UK drugmaker Shire said yesterday it had cut a deal with that would prevent US generics firm Barr from launching a copycat version of its Adderall XR drug for attention-deficit hyperactivity disorder until 2009.
Barr has recognised that three US patents covering Adderall XR are valid and enforceable, and that its application to sell an Adderall XR clone contravenes one of them, said Shire. It will be prevented from launching its product unless another party launches a generic version in the USA.
The development is critical for Shire, which is defending Adderall XR as it tries to bring new products through development to reduce its reliance on the flagship product. Adderall XR sales were $221 million in the second quarter of this year out of total revenues at Shire of $440 million.
The UK firm maintains that no payments have been made to Barr under the terms of the settlement, although Shire has taken out a license for a vaginal drug delivery technology developed by Barr’s Duramed subsidiary, as well as a license for Duramed’s already-marketed oral contraceptive Seasonique (levonorgestrel/ethinyl estradiol) in the five main European markets (the UK, Germany, France, Italy and Spain).
Shire settled earlier this year with another generics firm, Impax Laboratories, in a deal which allowed Impax to market a generic version of Adderall XR 181 days following Barr’s launch. Barr’s generic holds first-to-file status in the USA, which means it is entitled to be the only generic on the market for six months after Shire’s patents on Adderall XR expire.
Shares in Shire were up 5% in mid-morning trading today at 928.5 pence, not far short of its 52-week high of 945 pence.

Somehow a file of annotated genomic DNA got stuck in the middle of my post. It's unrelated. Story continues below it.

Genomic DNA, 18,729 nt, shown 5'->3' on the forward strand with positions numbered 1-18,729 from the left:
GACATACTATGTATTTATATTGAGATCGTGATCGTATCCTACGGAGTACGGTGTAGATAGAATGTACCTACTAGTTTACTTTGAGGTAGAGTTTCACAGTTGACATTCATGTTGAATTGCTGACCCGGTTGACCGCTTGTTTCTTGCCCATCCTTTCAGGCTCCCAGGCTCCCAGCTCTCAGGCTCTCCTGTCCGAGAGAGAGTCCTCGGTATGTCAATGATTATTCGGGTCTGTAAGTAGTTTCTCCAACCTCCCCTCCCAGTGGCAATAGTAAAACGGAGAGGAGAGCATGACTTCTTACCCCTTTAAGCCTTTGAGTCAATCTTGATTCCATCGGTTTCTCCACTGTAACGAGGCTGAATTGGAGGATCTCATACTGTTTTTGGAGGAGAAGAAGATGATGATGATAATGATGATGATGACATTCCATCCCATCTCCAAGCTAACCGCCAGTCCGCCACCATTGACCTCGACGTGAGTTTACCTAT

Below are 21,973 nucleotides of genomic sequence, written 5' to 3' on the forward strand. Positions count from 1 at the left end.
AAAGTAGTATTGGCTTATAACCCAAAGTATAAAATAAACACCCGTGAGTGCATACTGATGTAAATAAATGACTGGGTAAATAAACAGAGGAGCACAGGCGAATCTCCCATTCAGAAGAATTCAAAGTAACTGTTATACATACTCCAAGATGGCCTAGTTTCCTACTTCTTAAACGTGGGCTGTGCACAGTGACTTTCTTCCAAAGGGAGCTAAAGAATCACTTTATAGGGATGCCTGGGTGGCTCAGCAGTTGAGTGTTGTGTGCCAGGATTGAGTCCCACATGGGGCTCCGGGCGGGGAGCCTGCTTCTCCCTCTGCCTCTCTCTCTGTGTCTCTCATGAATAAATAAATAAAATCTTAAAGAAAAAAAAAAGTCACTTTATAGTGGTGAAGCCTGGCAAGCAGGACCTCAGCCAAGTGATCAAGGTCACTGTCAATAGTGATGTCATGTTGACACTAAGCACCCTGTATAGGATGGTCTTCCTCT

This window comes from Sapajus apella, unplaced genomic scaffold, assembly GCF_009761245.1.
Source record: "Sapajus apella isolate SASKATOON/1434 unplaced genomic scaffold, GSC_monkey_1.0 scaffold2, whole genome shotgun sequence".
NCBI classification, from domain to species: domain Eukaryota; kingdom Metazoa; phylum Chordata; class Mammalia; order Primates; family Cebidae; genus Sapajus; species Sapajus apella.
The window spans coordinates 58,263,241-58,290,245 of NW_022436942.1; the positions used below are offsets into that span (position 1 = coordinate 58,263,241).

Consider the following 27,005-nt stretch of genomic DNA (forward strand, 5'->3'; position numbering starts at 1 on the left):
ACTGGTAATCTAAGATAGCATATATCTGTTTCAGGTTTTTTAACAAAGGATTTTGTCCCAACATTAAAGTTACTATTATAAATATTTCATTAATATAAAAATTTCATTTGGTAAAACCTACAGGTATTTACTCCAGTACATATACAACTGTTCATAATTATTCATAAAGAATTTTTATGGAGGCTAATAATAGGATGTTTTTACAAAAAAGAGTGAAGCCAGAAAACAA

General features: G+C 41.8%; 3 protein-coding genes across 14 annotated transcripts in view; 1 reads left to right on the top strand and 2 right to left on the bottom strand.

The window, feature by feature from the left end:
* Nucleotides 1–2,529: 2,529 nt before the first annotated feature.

Under the terms of the new Barr agreement, Shire will make an initial payment of $25 million to Duramed for previously incurred product development expenses, and will reimburse the US firm for future development expenses up to a maximum of $140 million over eight years. Duramed has also agreed to acquire the immediate-release Adderall product from Shire for $63 million.
The agreement still has to pass Federal Trade Commission scrutiny. The US authorities are paying closer attention to deals which see generics being delayed from entering the marketplace, and last week lawmakers dissolved an agreement between Bristol-Myers Squibb and Apotex that would have prevented the Canadian generics company from launching its generic until 2011. Apotex promptly launched its generic and patent litigation between the firms has resumed.
Analyst Annie Cheng of JP Morgan said she felt the deal was 'FTC-friendly', as all cash payments had an economic basis and the deal allows the genric to reach the market 10 years prior to the Adderall XR patent expiry in the USA.
The agreement "will give Shire time to switch patients to the
next generation ADHD product, NRP104," she added, noting that this could reach the market in early 2007.